You can just tell how much happier and more comfortable all the animals are now that it is cooler. (Actually, I am too!) On Saturday we wormed the adult ewes and selected the ones we wanted to breed. We put the marking harness on the only male still here and put him in with them. I kept one ram lamb because he was bottle raised, very sweet, easily handled and his fleece was gorgeous. (That's it in the above picture. I can't wait to spin some of it, but shearing won't happen until early March.) My original intention was to wether him, but we managed to not get that done in a timely fashion. You know how it is with the shoemaker's children? Well, that sometimes works for the veterinarian's animals, too. (Wethering is the same as neutering in a male cat or dog.) Just lately I decided to try breeding him to some of the older Romney ewes to get a few replacement ewes with finer, softer fleeces. The marking harness is a contraption that straps onto the ram so there is a wax crayon positioned on his chest. Whenever he mounts a ewe to breed her, it makes a mark on her rump. I check the ewes every morning and if one has been marked, I write it down on the calendar and the estimated due date. We change the crayon color every two weeks (this time of year, the ewes cycle about every 17 days until they become pregnant) and that tells me if a ewe is getting re-bred. It is a pretty efficient way to keep track of times to be especially alert for a ewe to give birth. It's not foolproof, but usually works. The ram's name is Whitey, though he''ll probably end up being called "Buddy" because that is the name most of our rams end up being called. (All I can say is that my husband named him. My mother-in-law tells me that when he was a child, he and his brother had pets named Whitey and Blackie, so he is staying true to form.)
This is what my living room and front hall look like right now. I've turned them into drying rooms for wool! Thank goodness I have a husband who tolerates this kind of foolishness.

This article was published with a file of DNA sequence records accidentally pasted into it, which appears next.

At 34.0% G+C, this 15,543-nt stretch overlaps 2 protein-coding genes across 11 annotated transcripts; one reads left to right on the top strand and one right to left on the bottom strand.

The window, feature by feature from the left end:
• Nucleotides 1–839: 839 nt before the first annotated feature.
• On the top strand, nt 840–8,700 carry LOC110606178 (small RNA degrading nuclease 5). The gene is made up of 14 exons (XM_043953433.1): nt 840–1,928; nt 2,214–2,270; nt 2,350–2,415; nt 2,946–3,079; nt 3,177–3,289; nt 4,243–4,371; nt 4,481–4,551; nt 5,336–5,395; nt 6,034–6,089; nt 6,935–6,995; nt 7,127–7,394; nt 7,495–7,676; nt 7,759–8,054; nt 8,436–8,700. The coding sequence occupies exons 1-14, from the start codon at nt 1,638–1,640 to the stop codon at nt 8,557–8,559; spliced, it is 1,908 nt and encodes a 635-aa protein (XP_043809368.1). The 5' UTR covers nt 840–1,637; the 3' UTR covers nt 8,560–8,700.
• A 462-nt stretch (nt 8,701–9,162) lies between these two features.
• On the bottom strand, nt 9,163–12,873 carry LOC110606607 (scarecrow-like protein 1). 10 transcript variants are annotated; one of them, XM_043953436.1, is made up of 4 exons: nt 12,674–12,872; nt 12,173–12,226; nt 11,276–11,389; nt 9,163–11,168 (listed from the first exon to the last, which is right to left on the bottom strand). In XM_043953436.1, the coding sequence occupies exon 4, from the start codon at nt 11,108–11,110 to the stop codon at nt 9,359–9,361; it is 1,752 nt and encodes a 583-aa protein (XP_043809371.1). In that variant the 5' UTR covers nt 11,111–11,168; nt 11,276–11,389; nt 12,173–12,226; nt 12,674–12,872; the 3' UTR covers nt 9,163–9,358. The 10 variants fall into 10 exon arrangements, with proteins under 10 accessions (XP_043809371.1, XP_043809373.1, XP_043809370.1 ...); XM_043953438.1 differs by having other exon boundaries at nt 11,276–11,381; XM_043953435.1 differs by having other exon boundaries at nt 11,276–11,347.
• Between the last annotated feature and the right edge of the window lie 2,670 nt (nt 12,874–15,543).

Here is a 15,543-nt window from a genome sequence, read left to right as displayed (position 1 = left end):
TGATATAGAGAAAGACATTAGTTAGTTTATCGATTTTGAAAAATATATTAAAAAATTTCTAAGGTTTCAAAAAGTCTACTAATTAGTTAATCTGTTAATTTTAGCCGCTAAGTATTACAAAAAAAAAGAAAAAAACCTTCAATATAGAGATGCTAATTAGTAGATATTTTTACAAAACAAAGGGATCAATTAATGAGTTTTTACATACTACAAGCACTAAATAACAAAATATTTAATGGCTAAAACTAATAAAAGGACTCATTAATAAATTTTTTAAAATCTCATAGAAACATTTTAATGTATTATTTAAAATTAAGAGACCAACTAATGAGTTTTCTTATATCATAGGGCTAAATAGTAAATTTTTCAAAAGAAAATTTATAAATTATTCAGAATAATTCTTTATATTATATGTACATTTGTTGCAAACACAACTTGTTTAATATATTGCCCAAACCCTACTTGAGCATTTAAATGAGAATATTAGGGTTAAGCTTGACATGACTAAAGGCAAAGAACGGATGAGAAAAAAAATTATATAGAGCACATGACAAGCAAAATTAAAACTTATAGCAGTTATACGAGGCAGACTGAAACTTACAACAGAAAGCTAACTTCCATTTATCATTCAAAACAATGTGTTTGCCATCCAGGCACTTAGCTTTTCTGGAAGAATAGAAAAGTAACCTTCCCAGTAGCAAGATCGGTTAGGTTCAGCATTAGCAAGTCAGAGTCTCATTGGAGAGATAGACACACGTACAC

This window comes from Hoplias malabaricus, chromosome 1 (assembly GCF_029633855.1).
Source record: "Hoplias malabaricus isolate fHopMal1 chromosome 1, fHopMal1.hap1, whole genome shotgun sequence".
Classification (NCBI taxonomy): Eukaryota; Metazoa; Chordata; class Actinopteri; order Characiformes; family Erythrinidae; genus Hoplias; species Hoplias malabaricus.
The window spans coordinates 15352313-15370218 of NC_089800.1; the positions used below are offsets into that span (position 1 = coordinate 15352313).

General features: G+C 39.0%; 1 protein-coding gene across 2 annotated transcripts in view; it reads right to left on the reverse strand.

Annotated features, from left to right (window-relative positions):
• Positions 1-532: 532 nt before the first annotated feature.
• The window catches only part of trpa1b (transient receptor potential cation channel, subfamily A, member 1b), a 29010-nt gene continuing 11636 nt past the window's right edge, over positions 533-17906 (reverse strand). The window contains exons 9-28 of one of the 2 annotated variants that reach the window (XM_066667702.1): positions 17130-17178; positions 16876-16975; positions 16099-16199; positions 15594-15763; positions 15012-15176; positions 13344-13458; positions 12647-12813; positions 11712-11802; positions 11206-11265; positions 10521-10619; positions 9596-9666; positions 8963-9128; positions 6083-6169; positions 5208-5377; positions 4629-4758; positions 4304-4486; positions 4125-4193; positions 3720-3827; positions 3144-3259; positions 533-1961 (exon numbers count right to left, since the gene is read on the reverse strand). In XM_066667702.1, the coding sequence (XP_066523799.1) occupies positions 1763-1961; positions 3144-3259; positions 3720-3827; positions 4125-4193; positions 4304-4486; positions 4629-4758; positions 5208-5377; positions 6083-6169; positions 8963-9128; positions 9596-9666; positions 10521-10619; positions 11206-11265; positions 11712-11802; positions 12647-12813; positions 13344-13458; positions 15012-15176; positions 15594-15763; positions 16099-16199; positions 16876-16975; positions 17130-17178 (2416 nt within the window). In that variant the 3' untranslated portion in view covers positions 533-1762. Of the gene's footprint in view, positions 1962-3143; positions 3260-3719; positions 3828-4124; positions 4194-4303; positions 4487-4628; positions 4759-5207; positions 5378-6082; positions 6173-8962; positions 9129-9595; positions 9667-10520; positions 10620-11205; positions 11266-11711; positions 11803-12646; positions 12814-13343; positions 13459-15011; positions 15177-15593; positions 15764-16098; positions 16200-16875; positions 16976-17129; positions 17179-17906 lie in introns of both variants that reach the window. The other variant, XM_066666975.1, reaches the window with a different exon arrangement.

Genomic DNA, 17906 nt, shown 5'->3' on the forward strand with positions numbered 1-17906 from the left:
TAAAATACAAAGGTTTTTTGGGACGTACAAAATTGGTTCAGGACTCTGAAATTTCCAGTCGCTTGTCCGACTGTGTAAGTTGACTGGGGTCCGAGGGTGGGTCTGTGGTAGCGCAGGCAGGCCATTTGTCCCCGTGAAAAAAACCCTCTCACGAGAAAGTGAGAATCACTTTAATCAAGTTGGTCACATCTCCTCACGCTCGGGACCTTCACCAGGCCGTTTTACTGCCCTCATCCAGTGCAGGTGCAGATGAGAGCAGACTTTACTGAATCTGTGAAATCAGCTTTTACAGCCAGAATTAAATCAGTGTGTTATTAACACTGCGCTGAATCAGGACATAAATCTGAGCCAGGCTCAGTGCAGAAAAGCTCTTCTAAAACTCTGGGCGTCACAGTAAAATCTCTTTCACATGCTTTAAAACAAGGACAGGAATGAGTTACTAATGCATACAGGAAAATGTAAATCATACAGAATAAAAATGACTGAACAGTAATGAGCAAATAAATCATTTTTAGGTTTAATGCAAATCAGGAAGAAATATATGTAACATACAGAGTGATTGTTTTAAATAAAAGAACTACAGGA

I'm in the midst of washing fleeces right now and that's the only reason I forced myself back inside for a while today. I'm getting ready to take some fleeces to the mill to be carded into roving and I like to wash them myself, rather than have the mill do it. Ohio Valley Natural Fibers is about 2 hours from me and I like to make an appointment and take my fleeces for processing and bring them home the same day. I usually take my spinning wheel or some knitting and just hang out while the fleeces are being done, although sometimes I drop the wool off and drive on in to Cincinnati and make a Trader Joe's run! (Sadly, we have no Trader Joe's in Lexington.)
So, I've spilled out onto the screened porch and guess I'll have to quit for today. I don't think I can get away with spreading wet fleece on the kitchen floor!
Hope you are having great fall weather wherever you are and can get outside and enjoy it.
That's a beautiful fleece for sure! I just love to wash wool. Anything I need to watch for in washing the Cormo fleece? It's my first fine wool to wash...ReplyDelete
I happened onto your blog and love it. Raising sheep is a pipe for me and a lot fiber lovers, I bet. Have a beautiful day.ReplyDelete
Oops, I meant to type "pipe dream." I hate it when I make a typo : )ReplyDelete
Thanks for reading, Amy. I didn't even know I wanted to raise sheep until someone gave me an orphaned lamb many years ago. That started the whole spinning, weaving, dyeing, knitting thing. Now I can't imagine my life without sheep being a part of it (though I sometimes complain about the never-ending work part of it!)ReplyDelete
That is so funny, I have crazy stuff going on in my house like that but really, that may take the cake. I think you have won, my dear.ReplyDelete
I love that fleece spread out all over, it keeps making me laugh to think of it.
Thanks for sharing.